Eventually, your party and the D.O.E. will cross paths, and when this happens, the music ramps up, the screen glows red, and your bottom screen’s floor map will show the location of the D.O.E. Though at high enough levels, you can probably take a D.O.E. on easily, they are still enormous hurdles. They will also call monsters from the entire floor together, leading to a mob attack that can easily overwhelm your party. In addition, a badly formed party can spell death for you since D.O.E.s require a very specific strategy before you can even damage them.

 

Even if you manage to quietly slip past the D.O.E., though, the danger isn’t over. While your main party is in the clear, the goal of the D.O.E. is actually to reach the top floor of the dungeon unimpeded, where it can then rampage through the town and destroy one of your facilities, hindering your gameplay and possibly costing a fortune before the building can be repaired. In addition, when this happens, it counts as a game over and you are nonetheless pulled straight from the dungeon, losing your items and money in the process.

 

There are a few ways to stop this, which leads to some amount of strategy being added to your exploration. You can build forts that can scout ahead a few floors, allowing you to see the D.O.E. approaching. You can also camp four characters at each fort, which is a good way to gain experience. When a D.O.E. reaches the fort, though, it will be these four characters who are facing the monster, so you will have to keep a fairly high level team if you want to preserve your forts. With a bit of strategizing, you can also trap the D.O.E. such that your standby party and current party are ganging up against the beast.

 

On the other hand, if you don’t mind spending a few thousand on every D.O.E., you can just build forts willy-nilly and leave them unmanned. When the D.O.E.s destroy the forts, they’ll head straight back into the dungeon and you’ve succeeded in protecting the town against one more attack.

 

Encountering and fighting off D.O.E.s is high-risk business, and I love how the risks and rewards work so seamlessly with the existing Mystery Dungeon mechanics. For example, some forts will also offer stat boosts, giving you an edge over the beast. These, of course, cost more. In a game that forces you to keep a tight budget and where one of the major penalties for a game over is financial loss, this makes losing these forts all the more painful. The way the floors are laid out in a mystery dungeon allows you to keep track of them floor by floor, room by room, both heightening the sense of impending danger as well as giving you the edge in avoiding them should you choose. Leaving D.O.E.s unchecked isn’t an option, while defeating them nets you a large number of EXP and a rare item, as well as prevents you from losing the fort.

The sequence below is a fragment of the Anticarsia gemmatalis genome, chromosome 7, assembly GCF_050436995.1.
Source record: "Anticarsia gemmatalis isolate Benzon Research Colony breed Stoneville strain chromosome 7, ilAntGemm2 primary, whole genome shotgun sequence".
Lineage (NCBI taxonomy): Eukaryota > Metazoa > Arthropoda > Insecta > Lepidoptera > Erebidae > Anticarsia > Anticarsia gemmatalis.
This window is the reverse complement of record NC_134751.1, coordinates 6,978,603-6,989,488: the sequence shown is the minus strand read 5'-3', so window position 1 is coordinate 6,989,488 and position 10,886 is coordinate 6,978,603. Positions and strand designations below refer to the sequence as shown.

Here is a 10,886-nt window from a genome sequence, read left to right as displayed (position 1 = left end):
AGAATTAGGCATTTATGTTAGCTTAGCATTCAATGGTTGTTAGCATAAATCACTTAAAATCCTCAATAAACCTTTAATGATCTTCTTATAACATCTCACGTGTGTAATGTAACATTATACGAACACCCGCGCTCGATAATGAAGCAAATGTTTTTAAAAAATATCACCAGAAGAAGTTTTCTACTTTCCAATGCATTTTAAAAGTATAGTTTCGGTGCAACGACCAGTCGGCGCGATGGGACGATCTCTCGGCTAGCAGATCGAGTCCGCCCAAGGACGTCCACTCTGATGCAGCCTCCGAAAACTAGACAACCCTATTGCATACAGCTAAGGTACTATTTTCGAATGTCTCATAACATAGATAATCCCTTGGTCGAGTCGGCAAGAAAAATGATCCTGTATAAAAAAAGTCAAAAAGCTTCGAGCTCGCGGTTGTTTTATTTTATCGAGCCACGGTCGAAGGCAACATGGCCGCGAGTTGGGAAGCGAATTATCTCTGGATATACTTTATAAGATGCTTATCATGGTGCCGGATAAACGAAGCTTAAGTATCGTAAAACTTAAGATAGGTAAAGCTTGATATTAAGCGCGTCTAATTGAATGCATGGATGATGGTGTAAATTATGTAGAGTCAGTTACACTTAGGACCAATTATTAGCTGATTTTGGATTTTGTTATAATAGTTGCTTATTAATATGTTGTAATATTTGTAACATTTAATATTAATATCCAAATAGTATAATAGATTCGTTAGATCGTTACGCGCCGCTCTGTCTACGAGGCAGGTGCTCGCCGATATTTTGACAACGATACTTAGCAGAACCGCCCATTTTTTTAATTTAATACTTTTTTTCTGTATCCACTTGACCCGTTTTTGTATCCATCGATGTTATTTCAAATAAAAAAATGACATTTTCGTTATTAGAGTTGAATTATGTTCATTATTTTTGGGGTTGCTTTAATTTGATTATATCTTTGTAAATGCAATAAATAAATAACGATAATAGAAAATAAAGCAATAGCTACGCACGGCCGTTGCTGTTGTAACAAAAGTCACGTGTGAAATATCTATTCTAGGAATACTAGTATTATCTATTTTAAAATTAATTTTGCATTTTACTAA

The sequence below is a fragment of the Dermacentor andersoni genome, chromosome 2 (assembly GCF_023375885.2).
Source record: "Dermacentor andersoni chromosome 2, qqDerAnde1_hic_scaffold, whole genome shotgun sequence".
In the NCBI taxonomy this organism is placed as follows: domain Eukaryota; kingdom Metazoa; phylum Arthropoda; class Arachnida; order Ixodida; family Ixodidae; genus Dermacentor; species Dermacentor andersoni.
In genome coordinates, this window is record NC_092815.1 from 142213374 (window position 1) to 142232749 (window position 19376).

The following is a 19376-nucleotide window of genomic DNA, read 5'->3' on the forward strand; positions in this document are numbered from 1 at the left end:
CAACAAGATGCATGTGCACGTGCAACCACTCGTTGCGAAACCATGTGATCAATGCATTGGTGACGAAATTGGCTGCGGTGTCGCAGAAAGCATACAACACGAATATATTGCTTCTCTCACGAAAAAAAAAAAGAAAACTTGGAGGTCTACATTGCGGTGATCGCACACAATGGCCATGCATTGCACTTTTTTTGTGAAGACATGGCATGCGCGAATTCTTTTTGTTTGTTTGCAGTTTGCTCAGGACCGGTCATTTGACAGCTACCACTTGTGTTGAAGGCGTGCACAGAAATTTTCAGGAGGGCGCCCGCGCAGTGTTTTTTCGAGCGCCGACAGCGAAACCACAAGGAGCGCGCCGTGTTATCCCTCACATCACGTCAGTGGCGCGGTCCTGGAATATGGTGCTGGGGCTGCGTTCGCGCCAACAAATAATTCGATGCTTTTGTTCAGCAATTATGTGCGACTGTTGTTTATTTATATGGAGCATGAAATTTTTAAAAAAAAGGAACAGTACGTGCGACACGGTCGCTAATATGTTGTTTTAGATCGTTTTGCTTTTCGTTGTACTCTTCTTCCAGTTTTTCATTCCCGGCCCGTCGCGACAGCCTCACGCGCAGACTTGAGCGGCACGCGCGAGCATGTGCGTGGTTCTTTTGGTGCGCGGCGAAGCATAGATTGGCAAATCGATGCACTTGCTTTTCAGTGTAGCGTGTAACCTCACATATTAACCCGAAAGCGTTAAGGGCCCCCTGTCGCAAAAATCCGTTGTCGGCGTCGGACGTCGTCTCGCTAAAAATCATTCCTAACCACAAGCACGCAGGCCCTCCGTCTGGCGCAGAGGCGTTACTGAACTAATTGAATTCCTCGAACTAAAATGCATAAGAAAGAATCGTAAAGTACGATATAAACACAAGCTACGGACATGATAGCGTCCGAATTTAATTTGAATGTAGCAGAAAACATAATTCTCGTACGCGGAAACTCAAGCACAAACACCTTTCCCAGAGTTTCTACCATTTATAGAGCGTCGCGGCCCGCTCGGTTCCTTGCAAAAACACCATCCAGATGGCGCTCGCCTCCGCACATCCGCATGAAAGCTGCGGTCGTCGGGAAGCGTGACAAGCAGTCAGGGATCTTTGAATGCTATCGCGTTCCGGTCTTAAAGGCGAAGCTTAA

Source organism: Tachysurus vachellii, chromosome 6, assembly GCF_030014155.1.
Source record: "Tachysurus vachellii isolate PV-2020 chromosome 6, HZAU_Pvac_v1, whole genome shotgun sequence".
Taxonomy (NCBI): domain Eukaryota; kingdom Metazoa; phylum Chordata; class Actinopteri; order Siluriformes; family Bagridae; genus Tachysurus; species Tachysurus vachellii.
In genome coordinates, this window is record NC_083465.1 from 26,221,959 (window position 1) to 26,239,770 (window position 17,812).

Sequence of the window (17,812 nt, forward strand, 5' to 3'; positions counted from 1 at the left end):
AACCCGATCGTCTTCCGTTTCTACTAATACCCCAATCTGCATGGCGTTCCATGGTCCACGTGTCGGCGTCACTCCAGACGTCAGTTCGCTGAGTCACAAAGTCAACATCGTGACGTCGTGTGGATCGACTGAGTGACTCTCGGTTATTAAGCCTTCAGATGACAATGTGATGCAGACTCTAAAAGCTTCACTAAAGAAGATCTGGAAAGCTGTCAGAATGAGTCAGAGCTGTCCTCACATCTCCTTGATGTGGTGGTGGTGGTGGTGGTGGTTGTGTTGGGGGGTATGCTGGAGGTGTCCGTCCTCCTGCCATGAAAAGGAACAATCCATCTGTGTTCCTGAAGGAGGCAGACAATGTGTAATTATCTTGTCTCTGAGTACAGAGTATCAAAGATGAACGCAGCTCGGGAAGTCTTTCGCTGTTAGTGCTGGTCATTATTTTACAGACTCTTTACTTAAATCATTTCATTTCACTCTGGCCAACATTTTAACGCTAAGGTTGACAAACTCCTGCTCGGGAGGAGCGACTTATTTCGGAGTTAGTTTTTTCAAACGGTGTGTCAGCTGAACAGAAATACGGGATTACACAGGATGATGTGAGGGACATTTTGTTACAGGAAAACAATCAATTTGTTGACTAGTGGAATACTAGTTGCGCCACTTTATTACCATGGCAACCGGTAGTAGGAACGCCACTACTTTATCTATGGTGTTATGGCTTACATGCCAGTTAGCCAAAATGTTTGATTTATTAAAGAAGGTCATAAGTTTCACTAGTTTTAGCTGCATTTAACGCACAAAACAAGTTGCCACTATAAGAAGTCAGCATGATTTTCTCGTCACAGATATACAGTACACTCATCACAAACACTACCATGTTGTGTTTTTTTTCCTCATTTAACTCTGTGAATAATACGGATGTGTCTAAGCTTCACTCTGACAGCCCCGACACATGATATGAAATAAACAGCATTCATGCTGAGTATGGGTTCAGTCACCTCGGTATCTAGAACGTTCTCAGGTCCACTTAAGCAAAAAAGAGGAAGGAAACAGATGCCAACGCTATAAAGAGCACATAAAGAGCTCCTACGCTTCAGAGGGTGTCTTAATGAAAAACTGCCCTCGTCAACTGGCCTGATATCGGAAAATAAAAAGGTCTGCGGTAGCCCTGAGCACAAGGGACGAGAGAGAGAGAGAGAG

Though Etrian Mystery Dungeon isn’t the perfect crossover, the aspects it takes from Etrian Odyssey greatly enhance the Mystery Dungeon system. I believe its two halves work together and play off each other’s strengths surprisingly well, considering how crossover games generally have a bad name, and make the trek through the many dungeons a unique experience rather than just a Mystery Dungeon game in a different skin.

 

Food for thought:

 

1. The town makes a return as well. You have the inn where you can save and store items, the shop where you can sell materials for equipment and forging, the restaurant where you can accept quests, the Explorers Guild where you can manage your party, and the mayor’s house where you can accept story quests. There is nothing surprising here, but the game does a good job of interesting each facility to you piecemeal. You can also throw in a few thousand to each facility to upgrade them, which makes it all the more infuriating when a D.O.E. destroys one of them.

 

2. The bright palette from Etrian Odyssey makes a return in the portrait art, though the dungeons themselves are a little blandly colored.

 

3. You can also use the party camped at a fort to rescue your main party if they are incapacitated in battle. If they fail, though, that’s another game over for you.  Yet another incentive to keep a large number of party members well-trained.

 

4. If Etrian Odyssey is about exploration and discovering new things, then I’d say that Mystery Dungeon is probably about overcoming the dangers that lie around every corner. There’s a slightly different nuance, but I believe Etrian Mystery Dungeon embodies the latter’s theme extremely well.